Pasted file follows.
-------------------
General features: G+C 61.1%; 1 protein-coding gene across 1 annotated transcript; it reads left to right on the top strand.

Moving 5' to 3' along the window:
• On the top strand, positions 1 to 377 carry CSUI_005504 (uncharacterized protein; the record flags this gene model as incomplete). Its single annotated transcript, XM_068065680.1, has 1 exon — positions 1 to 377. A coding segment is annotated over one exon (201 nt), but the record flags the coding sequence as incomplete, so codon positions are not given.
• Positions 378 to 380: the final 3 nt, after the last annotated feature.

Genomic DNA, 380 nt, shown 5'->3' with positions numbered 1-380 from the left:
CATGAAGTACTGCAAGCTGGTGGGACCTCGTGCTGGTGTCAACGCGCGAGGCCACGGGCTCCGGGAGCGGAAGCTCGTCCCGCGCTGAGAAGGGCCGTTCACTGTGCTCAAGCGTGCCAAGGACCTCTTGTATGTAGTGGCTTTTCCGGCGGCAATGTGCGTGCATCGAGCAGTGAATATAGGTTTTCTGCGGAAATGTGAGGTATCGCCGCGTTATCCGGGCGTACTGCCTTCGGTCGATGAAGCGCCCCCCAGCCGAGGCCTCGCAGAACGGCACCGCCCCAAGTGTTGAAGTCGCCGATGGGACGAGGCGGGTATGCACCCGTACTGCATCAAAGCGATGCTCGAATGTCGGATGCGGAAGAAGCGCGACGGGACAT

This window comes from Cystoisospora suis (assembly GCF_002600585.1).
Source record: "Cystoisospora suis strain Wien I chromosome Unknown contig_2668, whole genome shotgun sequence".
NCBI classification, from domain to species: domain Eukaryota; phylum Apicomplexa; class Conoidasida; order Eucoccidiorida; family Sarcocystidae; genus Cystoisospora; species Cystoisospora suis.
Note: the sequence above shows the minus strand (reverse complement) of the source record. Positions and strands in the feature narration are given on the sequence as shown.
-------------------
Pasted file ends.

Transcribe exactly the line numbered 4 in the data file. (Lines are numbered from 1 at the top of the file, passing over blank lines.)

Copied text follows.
• Positions 378 to 380: the final 3 nt, after the last annotated feature.